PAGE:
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Digestion Issues

Digestion issues can be inconvenient and embarrassing, minor or life-threatening. Ranging from seemingly simple and small problems like gas, to more complicated and serious issues like Irritable Bowel Syndrome, problems with your digestive system can disrupt your daily life in ways unlike other conditions. If you are unable to enjoy activities like going out to dinner, having pizza with your family, or simply leaving the house at meal time without fear of an embarrassing accident, Advance Health and Wellness may be able to help diagnosis and treat the underlying cause of your problem as well as the symptoms.

Digestion issues vary but include constipation, diarrhea, “heart burn” or Gastroesophageal Reflux Disease (GERD), Inflammatory Bowel Disease (IBR), and Irritable Bowel Syndrome (IBS). While many of these afflictions come with age, as a result of wear and tear on the digestive track over time, people of all ages can experience them.

The causes of digestive issues can be as simple as food sensitivities and reactions to more complex causes, and they vary depending on your specific issue.

Gastroesophageal or Acid Reflux Disease, or GERD, seems to be the most prevalent of digestive issues. The common name for it is “heart burn”, because it is accompanied by a burning sensation in the esophagus, directly in front of the heart. Adults of all ages and even babies can experience some form of this condition. While food is a typical trigger of acid reflux, there may be other underlying causes that are more difficult to diagnose. One common example of such a cause is a hiatal hernia, which is caused when the upper area of your stomach and lower esophageal sphincter, also known as the LES, come up above your diaphragm. When properly functioning, the diaphragm muscle is responsible for keeping acid within the stomach. However, when you have a hiatal hernia, acid can travel into your esophagus. This may trigger symptoms of acid reflux disease.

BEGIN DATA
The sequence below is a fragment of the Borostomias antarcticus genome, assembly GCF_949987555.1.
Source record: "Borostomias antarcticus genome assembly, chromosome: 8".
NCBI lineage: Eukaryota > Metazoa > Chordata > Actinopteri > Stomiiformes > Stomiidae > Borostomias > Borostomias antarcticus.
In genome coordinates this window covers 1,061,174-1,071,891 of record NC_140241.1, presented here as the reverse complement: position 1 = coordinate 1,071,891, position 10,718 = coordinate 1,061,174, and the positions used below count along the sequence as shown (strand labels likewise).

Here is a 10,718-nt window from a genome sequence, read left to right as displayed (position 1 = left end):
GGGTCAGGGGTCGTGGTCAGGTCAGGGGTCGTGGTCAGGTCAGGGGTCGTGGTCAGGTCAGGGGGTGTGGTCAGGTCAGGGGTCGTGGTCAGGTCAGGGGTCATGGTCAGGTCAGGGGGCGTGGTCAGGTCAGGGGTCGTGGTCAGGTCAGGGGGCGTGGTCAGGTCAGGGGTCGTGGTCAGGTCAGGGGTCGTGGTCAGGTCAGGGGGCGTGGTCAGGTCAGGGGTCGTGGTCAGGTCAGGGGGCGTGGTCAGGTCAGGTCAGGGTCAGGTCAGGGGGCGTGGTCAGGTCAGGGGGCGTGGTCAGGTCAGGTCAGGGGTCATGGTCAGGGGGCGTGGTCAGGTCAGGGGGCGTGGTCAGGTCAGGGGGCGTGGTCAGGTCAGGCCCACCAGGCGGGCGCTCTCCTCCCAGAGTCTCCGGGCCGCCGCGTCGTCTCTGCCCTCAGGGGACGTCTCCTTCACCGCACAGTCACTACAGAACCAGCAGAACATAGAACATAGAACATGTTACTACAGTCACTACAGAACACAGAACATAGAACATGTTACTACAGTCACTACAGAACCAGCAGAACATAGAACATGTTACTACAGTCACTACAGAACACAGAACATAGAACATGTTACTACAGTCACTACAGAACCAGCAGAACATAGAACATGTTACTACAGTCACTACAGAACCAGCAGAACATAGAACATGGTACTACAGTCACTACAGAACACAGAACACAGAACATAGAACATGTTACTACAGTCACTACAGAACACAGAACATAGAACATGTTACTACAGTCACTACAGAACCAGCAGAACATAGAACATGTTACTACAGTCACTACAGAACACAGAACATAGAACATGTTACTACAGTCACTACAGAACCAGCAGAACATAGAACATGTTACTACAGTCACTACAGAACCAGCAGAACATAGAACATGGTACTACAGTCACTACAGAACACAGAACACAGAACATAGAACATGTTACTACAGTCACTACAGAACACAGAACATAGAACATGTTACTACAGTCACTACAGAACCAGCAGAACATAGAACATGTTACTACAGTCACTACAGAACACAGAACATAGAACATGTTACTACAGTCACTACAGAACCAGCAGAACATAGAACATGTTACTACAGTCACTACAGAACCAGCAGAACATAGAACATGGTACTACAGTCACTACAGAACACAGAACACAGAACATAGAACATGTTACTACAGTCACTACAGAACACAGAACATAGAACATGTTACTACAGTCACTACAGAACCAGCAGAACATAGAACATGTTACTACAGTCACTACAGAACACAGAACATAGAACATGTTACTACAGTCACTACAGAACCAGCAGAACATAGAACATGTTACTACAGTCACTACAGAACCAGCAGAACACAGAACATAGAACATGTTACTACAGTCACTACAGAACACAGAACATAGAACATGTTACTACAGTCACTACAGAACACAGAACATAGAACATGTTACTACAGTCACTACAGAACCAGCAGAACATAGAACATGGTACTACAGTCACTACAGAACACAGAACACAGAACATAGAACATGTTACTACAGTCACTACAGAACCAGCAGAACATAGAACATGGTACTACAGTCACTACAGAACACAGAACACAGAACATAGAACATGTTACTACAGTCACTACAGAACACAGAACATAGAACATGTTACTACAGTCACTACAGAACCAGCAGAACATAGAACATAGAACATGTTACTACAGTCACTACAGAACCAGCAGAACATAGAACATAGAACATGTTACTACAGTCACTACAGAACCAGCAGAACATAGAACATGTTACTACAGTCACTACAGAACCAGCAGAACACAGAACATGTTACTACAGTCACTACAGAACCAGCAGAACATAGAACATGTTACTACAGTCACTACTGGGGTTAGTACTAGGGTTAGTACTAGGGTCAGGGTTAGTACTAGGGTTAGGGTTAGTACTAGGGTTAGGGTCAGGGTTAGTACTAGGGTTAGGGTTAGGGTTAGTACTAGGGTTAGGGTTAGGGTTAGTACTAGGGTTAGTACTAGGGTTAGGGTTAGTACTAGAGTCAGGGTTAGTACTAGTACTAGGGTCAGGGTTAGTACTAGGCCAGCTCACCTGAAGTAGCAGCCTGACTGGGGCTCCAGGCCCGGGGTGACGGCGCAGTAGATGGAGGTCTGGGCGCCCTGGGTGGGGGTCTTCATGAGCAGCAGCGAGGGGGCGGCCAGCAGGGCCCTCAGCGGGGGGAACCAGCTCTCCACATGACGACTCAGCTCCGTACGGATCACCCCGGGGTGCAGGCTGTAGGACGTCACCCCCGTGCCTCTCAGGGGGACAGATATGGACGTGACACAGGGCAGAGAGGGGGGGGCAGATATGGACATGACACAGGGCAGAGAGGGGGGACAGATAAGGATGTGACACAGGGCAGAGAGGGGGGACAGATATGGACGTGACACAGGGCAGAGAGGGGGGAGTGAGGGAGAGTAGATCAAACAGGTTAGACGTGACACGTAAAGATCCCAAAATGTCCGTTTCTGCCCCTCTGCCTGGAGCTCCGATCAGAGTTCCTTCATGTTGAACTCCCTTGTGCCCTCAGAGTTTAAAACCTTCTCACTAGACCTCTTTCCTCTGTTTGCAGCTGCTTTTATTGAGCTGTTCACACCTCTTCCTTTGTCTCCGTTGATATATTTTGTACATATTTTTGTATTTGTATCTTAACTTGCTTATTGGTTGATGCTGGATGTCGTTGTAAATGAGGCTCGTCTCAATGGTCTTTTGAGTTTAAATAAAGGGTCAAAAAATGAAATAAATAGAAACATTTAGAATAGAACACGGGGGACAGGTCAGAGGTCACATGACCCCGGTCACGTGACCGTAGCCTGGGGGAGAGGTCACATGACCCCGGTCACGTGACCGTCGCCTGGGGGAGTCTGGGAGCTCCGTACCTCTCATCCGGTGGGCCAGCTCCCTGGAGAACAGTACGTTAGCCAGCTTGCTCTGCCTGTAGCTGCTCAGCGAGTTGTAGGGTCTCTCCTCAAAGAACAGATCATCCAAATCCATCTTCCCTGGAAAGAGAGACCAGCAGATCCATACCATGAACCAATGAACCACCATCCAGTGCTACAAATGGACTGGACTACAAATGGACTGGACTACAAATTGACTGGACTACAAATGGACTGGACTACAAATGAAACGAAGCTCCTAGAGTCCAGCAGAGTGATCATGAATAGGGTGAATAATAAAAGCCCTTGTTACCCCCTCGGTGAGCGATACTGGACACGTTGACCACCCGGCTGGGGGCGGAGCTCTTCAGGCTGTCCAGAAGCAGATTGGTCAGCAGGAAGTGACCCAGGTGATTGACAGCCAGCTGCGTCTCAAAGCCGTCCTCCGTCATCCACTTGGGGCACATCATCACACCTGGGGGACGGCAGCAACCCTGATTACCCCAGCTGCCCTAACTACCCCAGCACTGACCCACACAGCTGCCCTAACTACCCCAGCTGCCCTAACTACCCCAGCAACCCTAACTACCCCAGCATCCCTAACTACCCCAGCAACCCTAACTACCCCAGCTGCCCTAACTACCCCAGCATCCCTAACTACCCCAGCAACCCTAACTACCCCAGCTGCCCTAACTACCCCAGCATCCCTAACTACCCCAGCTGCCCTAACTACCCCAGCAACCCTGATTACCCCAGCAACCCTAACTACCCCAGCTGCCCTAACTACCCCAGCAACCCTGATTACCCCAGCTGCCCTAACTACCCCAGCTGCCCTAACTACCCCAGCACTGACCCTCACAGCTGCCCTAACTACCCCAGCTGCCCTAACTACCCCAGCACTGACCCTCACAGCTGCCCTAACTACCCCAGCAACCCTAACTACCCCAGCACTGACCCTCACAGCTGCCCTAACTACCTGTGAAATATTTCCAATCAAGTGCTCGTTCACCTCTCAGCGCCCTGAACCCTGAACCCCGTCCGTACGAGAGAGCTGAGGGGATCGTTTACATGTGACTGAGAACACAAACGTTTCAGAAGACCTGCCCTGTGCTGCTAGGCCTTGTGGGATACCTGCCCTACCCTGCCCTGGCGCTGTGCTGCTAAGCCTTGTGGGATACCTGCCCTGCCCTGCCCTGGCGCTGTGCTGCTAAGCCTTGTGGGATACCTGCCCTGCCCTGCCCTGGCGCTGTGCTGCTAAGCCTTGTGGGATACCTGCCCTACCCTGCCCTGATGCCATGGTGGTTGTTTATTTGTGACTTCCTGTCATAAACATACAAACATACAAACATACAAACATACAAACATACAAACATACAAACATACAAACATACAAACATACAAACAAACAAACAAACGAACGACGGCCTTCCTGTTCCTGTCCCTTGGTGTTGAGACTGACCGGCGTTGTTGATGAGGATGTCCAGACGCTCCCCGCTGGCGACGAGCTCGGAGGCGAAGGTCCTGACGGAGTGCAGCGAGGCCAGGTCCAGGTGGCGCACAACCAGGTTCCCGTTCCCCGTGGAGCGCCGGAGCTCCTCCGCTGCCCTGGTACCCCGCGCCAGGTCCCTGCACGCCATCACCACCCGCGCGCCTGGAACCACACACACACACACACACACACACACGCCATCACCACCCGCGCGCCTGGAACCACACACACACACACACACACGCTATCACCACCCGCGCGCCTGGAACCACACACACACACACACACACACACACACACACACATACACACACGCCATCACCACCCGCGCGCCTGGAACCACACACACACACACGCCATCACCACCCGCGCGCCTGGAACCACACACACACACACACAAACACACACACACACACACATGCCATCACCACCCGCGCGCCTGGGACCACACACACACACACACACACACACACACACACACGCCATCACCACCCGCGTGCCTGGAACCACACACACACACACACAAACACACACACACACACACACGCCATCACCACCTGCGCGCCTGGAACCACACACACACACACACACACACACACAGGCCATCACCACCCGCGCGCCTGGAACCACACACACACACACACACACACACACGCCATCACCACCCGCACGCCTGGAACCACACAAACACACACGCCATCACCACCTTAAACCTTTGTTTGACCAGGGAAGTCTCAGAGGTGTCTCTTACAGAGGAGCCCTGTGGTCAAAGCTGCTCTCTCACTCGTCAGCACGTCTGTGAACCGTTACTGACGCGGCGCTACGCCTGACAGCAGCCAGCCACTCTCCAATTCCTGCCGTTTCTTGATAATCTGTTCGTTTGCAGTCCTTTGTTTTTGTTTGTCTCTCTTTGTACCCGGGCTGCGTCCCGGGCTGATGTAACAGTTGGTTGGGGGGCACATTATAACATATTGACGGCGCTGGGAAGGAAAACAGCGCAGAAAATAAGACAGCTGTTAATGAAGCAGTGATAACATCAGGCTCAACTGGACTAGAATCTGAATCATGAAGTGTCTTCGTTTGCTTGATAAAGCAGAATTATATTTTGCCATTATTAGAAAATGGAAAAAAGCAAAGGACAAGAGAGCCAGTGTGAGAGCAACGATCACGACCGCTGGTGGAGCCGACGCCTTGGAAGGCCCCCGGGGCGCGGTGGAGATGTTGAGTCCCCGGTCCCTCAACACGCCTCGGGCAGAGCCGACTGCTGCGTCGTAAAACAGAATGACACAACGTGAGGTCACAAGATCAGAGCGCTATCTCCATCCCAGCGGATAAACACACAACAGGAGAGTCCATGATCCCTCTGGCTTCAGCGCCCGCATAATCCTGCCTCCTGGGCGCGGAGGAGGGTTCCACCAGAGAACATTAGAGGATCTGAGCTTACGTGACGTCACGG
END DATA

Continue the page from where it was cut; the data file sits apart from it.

Inflammatory Bowel Disease (IBD) and Irritable Bowel Syndrome (IBS) are closely related, but are different and require different treatments. Both, however, deal with very sensitive parts of the digestive track and should not go untreated. IBD involves chronic inflammation of the digestive tract, and includes Crohn’s disease and ulcerative colitis. It is usually accompanied by diarrhea, pain, weight loss, and fatigue. In extreme cases, IBD can be debilitating have life-threatening effects.

IBS is a far less serious problem, or a “functional disorder”. The digestive system appears normal and is not inflamed, but does not function properly. This condition affects mostly women. Symptoms include cramps, gas, and mucus in the stool, bloating, diarrhea and constipation. IBS can also be referred to as spastic colon or spastic bowel. Both IBS and IBD can lead to embarrassing situations as they are completely out of your control.

Many times, minor cases of constipation, diarrhea, or heart burn will go away on their own or the symptoms can be treated with over the counter medications.  The more serious digestive issues mentioned above require medical help. If you experience chronic cases of any of these conditions, however, there may be treatments available to stop their reoccurrence.